Atriarch’s doom demands societal scrutiny

At the risk of sounding somewhat lazy, the debut long-player from doom machine Atriarch is one of the coolest albums I’ve heard this summer. It just wretches and moans, slithers and bleeds, and really, it’s not even a classic sounding metal album. It basically achieves metal-dom on sheer volume and sinister sonic intent alone.

The description given to describe “Forever the End” is deathrock, and that’s fitting, but there’s really a lot more to it. There’s drone, ambient, post-metal and funeral doom passages as well, and really, the four-track album is kind of a giant, thick stew of many, many different ingredients. You can’t really point to one thing and expect people unaware of the group to understand what they’re in for once you stop talking and they start listening. That’s another part of the band and this effort that excites me. I’ve had people ask me what Atriarch sound like, and I typically respond with, “I don’t know. Listen for yourself.” That probably sounds really jerky, but it’s true, and I’m not trying to be difficult. The band itself is made up of members of groups such as Graves at Sea, Trees (a personal favorite), and Final Conflict, and you certainly can pick out traits of those machines, but they’re only there in trace amounts. This is altogether different.

Lyrically, “Forever the End” reaches beyond the typical doom fare. It’s a more exploratory, self-aware album, one that doesn’t fall to the genre’s typically morbid underpinnings that you’d expect from most bands in this genre. Not that there isn’t darkness. Ah, screw it. Let’s allow frontman and lyricist Lenny Smith to tell it: “We are bombarded with ideals of a superficial shallow lifestyle, in which we are enslaved to maintain. Greed, corruption, fear, and hate is the true face of this self-serving way of life that we have come to call normal. Lose yourself inside the ritual and the veil will come crashing down around us all.” So, there. At least you know from where these guys are coming philosophically, and that should prepare you for this adventure.

Atriarch waste no time bringing you into this thing, as they kick off the album with “Plague,” a slow-moving, spacey type of song that finds Smith warbling painfully, mournfully and deeply over the thing. That leads into “Shadows,” a sci-fi-bent tune that has a melody line that reminds me a bit of Wolves in the Throne Room’s “A Looming Resonance” from “Malevolent Grain.” A rich, ever-present synth backbone is there (and actually makes its presence known over the course of the entire record, giving it a spaceship-arriving type of personality), and finally we begin to hear some of the metallic uprising as Smith goes for lurching, guttural growling toward the last half of the song. The 14-minute epic “Fracture” is the centerpiece of “Forever the End,” with its melodic, yet morose composition, tempo changes, occasional savagery, and Smith going from abrasive growl to tortured croon. It’s a fantastic song, one of the most adventurous, interesting, riveting pieces of doom to come down the hill in some time, and no matter what I’m doing when I hear it, I never realize the song is as long as it is. Finisher “Downfall” has a bit of a Neurosis edge to it, and it’s easily the record’s most volcanic piece, with chaos and noise spewing out of every corner, eventually allowing itself to bleed out mercifully. It’s a fitting cap to a record that toys with your emotions and tests your will. It wants you to think and examine your surroundings, not just be overcome with violent catharsis that compels you to punch a friend in the face at a show. It’s way deeper than that.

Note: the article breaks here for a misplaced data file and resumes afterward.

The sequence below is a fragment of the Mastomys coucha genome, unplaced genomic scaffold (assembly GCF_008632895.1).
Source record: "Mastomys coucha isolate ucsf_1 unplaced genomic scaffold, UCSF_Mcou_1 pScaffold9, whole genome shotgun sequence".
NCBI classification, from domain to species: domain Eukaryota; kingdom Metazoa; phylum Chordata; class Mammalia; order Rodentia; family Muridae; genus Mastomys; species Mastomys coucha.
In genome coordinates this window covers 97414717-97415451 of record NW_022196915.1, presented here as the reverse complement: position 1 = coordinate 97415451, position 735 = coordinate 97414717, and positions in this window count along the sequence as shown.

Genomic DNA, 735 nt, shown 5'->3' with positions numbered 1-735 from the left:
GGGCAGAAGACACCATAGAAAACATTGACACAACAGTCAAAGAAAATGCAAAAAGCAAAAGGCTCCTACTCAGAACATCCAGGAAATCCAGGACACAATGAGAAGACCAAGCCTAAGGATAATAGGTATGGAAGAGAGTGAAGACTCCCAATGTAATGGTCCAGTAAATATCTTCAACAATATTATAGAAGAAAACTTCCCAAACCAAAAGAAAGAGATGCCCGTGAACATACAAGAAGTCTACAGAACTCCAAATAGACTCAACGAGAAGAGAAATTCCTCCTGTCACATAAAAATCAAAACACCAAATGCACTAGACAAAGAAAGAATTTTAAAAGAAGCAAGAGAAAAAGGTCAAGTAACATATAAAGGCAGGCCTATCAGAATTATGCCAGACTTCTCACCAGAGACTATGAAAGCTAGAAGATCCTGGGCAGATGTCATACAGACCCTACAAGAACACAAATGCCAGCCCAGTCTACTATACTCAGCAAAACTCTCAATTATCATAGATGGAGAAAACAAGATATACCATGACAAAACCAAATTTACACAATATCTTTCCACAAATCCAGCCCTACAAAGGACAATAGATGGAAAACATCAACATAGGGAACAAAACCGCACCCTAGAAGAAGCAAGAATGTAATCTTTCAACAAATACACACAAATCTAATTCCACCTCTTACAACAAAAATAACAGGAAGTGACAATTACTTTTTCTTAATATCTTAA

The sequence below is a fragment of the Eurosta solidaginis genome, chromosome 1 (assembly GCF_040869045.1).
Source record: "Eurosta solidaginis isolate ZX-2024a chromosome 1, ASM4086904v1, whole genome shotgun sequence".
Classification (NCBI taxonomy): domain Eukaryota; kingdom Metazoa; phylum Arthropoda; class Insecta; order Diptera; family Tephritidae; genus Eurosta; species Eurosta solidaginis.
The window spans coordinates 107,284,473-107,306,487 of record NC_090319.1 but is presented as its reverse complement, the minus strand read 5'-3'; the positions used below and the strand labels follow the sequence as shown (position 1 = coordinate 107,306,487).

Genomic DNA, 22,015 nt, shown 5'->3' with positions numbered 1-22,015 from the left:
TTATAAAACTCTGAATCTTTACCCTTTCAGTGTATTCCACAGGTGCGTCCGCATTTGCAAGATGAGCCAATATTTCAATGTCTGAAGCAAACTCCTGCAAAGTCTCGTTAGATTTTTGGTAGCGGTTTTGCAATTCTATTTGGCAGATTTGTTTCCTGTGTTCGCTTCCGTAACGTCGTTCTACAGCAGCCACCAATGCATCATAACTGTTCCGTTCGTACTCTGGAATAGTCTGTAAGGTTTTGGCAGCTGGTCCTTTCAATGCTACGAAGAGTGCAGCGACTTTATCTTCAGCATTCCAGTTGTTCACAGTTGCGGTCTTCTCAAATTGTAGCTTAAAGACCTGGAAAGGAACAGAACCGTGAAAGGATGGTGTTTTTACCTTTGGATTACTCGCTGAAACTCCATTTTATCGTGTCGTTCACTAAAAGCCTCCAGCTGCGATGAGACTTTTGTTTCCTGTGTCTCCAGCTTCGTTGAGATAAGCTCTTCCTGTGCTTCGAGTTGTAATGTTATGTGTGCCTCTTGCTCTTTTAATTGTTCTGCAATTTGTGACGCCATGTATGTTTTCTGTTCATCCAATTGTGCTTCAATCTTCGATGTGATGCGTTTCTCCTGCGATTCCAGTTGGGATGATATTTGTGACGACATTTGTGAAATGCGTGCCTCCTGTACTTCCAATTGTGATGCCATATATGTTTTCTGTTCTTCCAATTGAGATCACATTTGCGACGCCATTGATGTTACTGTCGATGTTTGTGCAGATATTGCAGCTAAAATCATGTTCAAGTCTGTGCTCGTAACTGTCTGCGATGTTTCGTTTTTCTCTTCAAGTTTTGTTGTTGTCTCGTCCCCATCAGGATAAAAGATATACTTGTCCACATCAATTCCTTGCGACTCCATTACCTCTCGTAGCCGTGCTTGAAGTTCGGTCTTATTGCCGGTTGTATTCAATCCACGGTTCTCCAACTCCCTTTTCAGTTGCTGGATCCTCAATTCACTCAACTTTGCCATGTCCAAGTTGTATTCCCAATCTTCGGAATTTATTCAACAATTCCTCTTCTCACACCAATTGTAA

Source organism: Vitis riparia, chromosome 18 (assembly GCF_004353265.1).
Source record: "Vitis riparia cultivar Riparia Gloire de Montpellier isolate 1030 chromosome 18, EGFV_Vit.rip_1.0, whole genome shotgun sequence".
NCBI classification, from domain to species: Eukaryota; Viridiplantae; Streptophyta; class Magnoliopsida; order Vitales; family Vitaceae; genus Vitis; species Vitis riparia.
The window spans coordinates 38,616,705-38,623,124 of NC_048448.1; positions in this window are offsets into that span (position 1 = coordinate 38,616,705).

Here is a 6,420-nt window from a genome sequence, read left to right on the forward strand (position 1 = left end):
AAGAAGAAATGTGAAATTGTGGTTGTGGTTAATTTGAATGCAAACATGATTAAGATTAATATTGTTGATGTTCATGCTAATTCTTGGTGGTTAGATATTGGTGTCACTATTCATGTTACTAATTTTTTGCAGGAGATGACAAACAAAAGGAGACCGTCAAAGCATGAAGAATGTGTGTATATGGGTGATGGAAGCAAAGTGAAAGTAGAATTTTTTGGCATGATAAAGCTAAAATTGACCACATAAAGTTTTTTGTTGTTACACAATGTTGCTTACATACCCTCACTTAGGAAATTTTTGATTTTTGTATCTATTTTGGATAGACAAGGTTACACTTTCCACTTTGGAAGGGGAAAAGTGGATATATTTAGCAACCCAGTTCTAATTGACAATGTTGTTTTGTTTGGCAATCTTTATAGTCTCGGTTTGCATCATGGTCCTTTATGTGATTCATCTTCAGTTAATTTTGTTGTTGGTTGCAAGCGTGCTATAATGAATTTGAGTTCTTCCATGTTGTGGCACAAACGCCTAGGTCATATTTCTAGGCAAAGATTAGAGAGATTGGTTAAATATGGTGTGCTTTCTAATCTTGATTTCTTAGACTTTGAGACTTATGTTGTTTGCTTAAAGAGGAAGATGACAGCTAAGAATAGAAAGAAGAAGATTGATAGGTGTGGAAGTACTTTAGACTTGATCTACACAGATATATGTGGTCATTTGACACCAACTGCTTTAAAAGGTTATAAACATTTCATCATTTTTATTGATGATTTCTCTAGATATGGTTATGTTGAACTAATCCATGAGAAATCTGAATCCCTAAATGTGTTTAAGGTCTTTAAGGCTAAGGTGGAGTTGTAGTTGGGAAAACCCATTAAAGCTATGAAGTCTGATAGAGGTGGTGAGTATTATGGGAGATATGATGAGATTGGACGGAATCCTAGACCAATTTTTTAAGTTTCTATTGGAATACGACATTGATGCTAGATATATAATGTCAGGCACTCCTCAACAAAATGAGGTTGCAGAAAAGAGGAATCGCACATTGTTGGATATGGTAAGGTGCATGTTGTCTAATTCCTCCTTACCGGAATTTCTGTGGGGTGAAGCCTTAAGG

While we’re praising the band, we also should compliment Seventh Rule, who never seem to misfire when signing a new band. They brought us the mighty new Batillus record earlier in the year, and that remains a favorite to place highly on the 2011 Top 10 list, and they have other killer acts they’ve exposed such as Lord Mantis, Millions, and Indian. Seventh Rule doesn’t put out a ton of albums each year, but what they do you can be assured they hand-selected with the greatest of care. You know you’re getting a band in which the label truly believes. Atriarch simply is the latest conquest for Seventh Rule, and “Forever the End” is one of those albums that I imagine will stick with you years from now as society continues to spiral out of control, and those of us with the proper awareness will need a place to go and search for a way to cope.

For more on the band, go here:

To buy “Forever the End,” go here:

For the label’s site, go here: